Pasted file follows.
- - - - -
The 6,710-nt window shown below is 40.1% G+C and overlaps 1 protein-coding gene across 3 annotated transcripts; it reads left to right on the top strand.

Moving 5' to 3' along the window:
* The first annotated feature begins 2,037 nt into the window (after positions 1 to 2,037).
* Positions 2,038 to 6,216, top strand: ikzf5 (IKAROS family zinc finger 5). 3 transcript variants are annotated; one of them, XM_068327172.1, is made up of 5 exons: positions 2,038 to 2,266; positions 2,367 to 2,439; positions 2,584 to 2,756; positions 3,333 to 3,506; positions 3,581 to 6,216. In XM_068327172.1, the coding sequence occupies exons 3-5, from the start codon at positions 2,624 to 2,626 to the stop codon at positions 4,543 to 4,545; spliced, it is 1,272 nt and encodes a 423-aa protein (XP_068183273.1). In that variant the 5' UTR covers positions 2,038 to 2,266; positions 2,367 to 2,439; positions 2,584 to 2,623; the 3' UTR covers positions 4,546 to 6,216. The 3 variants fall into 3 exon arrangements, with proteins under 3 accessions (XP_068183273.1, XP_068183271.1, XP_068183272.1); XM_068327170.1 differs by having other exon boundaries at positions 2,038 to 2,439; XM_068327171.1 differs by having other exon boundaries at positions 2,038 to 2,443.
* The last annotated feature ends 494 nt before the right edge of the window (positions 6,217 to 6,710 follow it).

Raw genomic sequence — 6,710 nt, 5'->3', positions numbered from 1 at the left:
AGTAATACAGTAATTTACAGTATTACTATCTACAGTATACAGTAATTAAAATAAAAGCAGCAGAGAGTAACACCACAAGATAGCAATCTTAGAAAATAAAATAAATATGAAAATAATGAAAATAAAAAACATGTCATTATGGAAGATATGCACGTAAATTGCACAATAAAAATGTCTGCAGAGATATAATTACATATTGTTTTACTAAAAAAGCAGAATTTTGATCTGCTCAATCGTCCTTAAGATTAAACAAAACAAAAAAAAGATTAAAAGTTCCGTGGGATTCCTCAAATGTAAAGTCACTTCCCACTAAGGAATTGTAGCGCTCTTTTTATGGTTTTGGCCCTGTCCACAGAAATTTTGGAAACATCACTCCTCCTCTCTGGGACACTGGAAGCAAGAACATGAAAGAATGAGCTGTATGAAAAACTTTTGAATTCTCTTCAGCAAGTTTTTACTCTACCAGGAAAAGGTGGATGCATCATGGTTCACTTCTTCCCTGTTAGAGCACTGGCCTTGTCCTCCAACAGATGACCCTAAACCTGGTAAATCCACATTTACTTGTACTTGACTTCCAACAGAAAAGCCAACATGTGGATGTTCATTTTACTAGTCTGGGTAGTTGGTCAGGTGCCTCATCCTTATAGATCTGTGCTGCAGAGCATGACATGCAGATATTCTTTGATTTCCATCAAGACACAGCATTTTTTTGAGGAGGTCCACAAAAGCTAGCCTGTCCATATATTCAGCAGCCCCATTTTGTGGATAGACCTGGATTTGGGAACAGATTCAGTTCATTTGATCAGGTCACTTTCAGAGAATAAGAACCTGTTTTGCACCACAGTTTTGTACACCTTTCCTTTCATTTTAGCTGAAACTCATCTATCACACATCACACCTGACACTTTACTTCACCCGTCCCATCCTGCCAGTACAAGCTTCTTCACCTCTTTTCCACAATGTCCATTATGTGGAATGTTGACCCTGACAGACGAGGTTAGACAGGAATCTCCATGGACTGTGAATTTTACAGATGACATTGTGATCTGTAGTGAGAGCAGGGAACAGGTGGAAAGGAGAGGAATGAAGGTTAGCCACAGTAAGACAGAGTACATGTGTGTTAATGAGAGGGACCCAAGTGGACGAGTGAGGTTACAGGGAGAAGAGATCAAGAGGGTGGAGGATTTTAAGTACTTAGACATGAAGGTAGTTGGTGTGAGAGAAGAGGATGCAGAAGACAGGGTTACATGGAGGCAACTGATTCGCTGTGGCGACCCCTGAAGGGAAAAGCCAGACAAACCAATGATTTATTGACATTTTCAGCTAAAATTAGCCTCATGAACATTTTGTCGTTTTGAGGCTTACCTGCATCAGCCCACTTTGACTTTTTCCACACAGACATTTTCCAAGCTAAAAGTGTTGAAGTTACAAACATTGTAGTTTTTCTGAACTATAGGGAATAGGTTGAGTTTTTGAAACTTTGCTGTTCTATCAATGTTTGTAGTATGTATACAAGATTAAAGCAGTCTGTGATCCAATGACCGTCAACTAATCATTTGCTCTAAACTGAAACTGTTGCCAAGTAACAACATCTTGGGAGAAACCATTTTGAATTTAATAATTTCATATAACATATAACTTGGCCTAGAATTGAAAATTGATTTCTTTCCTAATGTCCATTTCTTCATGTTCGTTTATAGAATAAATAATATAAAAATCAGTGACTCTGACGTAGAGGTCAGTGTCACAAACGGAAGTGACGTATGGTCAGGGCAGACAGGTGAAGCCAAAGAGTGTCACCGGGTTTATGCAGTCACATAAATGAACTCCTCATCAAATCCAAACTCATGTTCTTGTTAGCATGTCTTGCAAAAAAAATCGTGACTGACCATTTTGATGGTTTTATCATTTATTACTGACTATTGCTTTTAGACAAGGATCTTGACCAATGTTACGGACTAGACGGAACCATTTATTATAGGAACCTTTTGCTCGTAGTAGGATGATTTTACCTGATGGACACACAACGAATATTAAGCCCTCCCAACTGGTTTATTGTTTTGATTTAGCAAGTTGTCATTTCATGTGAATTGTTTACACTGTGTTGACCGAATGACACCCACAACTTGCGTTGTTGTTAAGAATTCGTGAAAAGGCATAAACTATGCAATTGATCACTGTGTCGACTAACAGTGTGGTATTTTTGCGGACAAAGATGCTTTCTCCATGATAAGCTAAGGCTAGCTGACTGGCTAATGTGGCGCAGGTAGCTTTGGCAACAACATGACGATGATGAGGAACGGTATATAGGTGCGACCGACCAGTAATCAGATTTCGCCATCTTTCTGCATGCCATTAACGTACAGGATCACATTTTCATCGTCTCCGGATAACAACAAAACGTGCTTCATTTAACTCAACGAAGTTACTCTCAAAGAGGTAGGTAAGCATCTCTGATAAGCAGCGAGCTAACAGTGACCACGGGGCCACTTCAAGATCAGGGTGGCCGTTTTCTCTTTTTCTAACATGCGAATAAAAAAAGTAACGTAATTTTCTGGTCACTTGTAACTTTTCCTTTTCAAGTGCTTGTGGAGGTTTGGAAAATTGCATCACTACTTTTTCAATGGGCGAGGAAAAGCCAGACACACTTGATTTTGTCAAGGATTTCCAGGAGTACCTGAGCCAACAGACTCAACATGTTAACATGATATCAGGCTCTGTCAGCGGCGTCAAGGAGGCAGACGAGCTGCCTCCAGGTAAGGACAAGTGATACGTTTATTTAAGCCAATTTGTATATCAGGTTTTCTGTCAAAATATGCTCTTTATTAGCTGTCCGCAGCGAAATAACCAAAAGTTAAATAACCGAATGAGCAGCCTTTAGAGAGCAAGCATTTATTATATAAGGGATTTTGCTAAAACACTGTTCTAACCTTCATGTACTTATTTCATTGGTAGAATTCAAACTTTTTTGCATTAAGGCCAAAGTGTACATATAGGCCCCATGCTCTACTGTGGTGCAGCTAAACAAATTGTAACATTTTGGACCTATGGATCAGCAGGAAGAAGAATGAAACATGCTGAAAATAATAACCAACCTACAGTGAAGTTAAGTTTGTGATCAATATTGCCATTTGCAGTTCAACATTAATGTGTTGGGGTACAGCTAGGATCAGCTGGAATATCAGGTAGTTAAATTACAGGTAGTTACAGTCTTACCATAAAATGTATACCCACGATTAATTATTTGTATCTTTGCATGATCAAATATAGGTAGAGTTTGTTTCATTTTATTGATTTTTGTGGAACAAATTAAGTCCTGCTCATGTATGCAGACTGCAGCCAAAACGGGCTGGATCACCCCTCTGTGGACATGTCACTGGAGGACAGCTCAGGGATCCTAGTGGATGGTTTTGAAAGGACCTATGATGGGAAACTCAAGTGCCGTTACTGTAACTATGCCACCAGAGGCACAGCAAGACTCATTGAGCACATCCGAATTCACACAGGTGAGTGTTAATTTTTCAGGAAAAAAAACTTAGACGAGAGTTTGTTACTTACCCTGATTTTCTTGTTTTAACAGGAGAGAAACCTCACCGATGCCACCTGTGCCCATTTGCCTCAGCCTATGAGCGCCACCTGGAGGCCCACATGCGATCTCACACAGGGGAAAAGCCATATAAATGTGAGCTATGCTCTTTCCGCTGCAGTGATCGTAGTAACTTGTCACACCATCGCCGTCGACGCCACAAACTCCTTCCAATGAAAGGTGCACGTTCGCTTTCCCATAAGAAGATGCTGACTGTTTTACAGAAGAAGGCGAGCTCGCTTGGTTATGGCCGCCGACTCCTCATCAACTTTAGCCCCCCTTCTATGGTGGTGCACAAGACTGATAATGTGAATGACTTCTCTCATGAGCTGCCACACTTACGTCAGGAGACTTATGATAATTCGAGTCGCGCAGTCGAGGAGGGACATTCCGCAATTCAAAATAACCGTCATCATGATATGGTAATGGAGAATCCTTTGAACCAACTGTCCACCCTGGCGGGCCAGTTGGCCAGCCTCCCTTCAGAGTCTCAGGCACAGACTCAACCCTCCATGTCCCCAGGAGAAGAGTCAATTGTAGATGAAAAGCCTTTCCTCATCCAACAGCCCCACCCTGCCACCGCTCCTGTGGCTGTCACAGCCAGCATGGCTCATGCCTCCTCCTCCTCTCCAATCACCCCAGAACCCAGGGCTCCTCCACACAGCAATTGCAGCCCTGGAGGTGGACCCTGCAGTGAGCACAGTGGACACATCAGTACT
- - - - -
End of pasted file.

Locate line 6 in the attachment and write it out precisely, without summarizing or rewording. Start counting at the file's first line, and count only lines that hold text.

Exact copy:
Raw genomic sequence — 6,710 nt, 5'->3', positions numbered from 1 at the left: